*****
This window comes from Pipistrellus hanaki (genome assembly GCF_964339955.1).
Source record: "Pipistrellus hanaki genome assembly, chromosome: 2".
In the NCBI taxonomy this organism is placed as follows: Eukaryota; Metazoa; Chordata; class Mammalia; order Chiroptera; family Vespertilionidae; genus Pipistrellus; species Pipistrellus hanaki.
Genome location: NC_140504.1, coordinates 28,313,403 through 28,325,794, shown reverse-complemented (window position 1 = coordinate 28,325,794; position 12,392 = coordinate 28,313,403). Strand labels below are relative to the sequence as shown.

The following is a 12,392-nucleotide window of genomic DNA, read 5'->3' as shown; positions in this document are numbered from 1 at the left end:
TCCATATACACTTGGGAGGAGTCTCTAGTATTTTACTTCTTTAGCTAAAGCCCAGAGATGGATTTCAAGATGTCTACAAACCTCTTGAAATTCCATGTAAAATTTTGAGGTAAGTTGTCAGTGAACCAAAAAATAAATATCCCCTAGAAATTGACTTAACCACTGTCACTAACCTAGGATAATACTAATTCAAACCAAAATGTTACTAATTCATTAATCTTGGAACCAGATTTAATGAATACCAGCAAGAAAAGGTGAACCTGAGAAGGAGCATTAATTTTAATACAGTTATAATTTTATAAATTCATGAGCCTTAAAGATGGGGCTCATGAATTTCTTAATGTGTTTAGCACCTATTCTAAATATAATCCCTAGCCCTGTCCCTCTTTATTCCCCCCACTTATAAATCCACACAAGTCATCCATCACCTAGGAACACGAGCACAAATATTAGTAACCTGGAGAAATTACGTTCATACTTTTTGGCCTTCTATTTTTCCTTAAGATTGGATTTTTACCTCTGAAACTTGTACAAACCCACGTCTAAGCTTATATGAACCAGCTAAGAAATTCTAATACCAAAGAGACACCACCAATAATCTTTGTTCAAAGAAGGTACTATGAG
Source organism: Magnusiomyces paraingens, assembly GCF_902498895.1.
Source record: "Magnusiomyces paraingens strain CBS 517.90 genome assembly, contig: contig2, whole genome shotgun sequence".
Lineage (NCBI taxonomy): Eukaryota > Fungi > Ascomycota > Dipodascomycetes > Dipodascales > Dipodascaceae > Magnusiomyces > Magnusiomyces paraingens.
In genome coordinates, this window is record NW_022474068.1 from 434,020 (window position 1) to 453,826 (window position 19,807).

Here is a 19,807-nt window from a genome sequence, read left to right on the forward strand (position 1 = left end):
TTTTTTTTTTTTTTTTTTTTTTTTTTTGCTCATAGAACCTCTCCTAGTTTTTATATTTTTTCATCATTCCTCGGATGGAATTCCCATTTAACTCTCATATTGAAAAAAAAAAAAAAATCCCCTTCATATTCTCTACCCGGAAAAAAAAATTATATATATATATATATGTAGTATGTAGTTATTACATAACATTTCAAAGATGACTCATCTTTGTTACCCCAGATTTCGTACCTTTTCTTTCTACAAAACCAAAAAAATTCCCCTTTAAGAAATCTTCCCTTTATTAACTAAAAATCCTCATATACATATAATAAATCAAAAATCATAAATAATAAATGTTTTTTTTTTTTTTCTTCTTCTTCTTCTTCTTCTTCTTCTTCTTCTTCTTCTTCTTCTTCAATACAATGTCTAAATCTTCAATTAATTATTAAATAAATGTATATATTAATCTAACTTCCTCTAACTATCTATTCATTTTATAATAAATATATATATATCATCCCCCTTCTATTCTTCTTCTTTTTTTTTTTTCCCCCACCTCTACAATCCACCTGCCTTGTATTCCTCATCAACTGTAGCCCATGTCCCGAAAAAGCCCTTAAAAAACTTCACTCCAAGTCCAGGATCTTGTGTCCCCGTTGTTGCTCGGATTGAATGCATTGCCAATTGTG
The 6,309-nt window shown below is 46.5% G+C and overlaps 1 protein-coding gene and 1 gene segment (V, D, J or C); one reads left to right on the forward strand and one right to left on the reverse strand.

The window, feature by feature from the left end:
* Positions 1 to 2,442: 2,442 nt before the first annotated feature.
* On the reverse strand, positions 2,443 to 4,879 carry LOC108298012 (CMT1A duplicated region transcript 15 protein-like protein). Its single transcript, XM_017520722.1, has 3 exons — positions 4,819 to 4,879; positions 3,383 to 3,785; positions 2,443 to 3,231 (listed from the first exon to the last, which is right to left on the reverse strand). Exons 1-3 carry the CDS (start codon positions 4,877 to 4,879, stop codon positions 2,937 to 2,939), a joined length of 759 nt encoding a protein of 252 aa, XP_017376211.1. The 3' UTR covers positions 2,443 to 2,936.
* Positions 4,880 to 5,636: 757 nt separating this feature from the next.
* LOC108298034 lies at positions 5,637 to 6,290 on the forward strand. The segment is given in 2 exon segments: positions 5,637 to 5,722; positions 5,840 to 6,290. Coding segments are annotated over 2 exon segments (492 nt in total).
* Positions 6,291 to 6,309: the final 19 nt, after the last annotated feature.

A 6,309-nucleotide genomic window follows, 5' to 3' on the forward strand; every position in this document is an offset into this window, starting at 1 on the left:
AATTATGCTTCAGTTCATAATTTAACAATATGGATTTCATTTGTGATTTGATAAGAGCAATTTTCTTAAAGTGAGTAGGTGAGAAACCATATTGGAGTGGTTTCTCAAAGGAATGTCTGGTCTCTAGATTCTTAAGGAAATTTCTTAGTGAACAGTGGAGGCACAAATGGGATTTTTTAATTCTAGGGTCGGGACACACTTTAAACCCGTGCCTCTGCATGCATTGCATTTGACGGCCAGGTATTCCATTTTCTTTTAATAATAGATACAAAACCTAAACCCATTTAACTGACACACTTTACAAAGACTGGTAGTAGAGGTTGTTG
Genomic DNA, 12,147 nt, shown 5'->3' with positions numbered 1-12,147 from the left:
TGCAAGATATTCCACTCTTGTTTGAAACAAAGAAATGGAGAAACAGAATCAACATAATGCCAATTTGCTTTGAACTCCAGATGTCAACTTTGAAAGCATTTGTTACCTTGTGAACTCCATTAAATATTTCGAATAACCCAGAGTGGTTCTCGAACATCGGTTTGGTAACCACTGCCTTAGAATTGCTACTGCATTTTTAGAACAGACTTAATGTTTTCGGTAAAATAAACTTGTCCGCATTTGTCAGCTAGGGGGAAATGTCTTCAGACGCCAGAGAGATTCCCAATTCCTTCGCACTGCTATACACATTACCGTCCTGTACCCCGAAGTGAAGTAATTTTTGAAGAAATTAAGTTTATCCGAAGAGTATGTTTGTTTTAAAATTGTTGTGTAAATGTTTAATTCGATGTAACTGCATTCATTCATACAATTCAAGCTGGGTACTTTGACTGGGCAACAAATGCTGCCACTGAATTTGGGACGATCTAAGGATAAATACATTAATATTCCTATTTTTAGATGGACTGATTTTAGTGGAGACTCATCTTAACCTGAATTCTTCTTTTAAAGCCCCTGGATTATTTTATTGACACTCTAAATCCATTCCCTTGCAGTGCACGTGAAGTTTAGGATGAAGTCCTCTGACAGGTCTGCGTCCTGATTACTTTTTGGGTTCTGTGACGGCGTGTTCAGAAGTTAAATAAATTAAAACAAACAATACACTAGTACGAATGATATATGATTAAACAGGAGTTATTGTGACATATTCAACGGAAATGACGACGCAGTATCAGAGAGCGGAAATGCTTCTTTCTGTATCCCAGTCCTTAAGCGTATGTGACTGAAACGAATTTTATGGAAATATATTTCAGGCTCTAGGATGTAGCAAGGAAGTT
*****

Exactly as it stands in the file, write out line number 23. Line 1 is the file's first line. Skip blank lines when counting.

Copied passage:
TGCAAGATATTCCACTCTTGTTTGAAACAAAGAAATGGAGAAACAGAATCAACATAATGCCAATTTGCTTTGAACTCCAGATGTCAACTTTGAAAGCATTTGTTACCTTGTGAACTCCATTAAATATTTCGAATAACCCAGAGTGGTTCTCGAACATCGGTTTGGTAACCACTGCCTTAGAATTGCTACTGCATTTTTAGAACAGACTTAATGTTTTCGGTAAAATAAACTTGTCCGCATTTGTCAGCTAGGGGGAAATGTCTTCAGACGCCAGAGAGATTCCCAATTCCTTCGCACTGCTATACACATTACCGTCCTGTACCCCGAAGTGAAGTAATTTTTGAAGAAATTAAGTTTATCCGAAGAGTATGTTTGTTTTAAAATTGTTGTGTAAATGTTTAATTCGATGTAACTGCATTCATTCATACAATTCAAGCTGGGTACTTTGACTGGGCAACAAATGCTGCCACTGAATTTGGGACGATCTAAGGATAAATACATTAATATTCCTATTTTTAGATGGACTGATTTTAGTGGAGACTCATCTTAACCTGAATTCTTCTTTTAAAGCCCCTGGATTATTTTATTGACACTCTAAATCCATTCCCTTGCAGTGCACGTGAAGTTTAGGATGAAGTCCTCTGACAGGTCTGCGTCCTGATTACTTTTTGGGTTCTGTGACGGCGTGTTCAGAAGTTAAATAAATTAAAACAAACAATACACTAGTACGAATGATATATGATTAAACAGGAGTTATTGTGACATATTCAACGGAAATGACGACGCAGTATCAGAGAGCGGAAATGCTTCTTTCTGTATCCCAGTCCTTAAGCGTATGTGACTGAAACGAATTTTATGGAAATATATTTCAGGCTCTAGGATGTAGCAAGGAAGTT